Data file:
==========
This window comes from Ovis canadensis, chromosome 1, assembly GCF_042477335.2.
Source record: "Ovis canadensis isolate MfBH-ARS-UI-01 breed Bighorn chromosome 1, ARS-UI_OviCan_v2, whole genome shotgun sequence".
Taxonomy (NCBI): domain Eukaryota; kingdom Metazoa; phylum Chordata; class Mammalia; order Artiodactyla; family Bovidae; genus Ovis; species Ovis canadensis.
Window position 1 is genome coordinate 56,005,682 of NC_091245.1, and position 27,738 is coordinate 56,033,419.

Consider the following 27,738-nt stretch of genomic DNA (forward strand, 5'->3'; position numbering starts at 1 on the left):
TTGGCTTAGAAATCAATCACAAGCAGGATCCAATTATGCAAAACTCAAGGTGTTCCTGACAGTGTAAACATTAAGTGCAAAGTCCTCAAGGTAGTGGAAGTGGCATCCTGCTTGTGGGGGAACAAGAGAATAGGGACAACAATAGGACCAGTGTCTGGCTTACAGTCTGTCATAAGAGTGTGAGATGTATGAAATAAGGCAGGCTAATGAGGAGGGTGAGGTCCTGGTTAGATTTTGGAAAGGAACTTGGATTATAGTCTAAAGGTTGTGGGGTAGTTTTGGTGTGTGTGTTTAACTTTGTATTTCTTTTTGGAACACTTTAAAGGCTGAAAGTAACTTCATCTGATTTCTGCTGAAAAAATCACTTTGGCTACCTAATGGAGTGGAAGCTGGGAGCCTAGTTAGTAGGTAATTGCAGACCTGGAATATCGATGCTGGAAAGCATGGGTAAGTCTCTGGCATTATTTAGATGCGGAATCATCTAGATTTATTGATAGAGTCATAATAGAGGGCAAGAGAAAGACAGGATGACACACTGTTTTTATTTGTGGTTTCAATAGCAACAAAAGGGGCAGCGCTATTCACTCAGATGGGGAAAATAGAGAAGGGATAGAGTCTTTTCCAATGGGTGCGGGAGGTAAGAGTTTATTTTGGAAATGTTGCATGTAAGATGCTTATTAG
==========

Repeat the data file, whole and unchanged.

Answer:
This window comes from Ovis canadensis, chromosome 1, assembly GCF_042477335.2.
Source record: "Ovis canadensis isolate MfBH-ARS-UI-01 breed Bighorn chromosome 1, ARS-UI_OviCan_v2, whole genome shotgun sequence".
Taxonomy (NCBI): domain Eukaryota; kingdom Metazoa; phylum Chordata; class Mammalia; order Artiodactyla; family Bovidae; genus Ovis; species Ovis canadensis.
Window position 1 is genome coordinate 56,005,682 of NC_091245.1, and position 27,738 is coordinate 56,033,419.

Consider the following 27,738-nt stretch of genomic DNA (forward strand, 5'->3'; position numbering starts at 1 on the left):
TTGGCTTAGAAATCAATCACAAGCAGGATCCAATTATGCAAAACTCAAGGTGTTCCTGACAGTGTAAACATTAAGTGCAAAGTCCTCAAGGTAGTGGAAGTGGCATCCTGCTTGTGGGGGAACAAGAGAATAGGGACAACAATAGGACCAGTGTCTGGCTTACAGTCTGTCATAAGAGTGTGAGATGTATGAAATAAGGCAGGCTAATGAGGAGGGTGAGGTCCTGGTTAGATTTTGGAAAGGAACTTGGATTATAGTCTAAAGGTTGTGGGGTAGTTTTGGTGTGTGTGTTTAACTTTGTATTTCTTTTTGGAACACTTTAAAGGCTGAAAGTAACTTCATCTGATTTCTGCTGAAAAAATCACTTTGGCTACCTAATGGAGTGGAAGCTGGGAGCCTAGTTAGTAGGTAATTGCAGACCTGGAATATCGATGCTGGAAAGCATGGGTAAGTCTCTGGCATTATTTAGATGCGGAATCATCTAGATTTATTGATAGAGTCATAATAGAGGGCAAGAGAAAGACAGGATGACACACTGTTTTTATTTGTGGTTTCAATAGCAACAAAAGGGGCAGCGCTATTCACTCAGATGGGGAAAATAGAGAAGGGATAGAGTCTTTTCCAATGGGTGCGGGAGGTAAGAGTTTATTTTGGAAATGTTGCATGTAAGATGCTTATTAG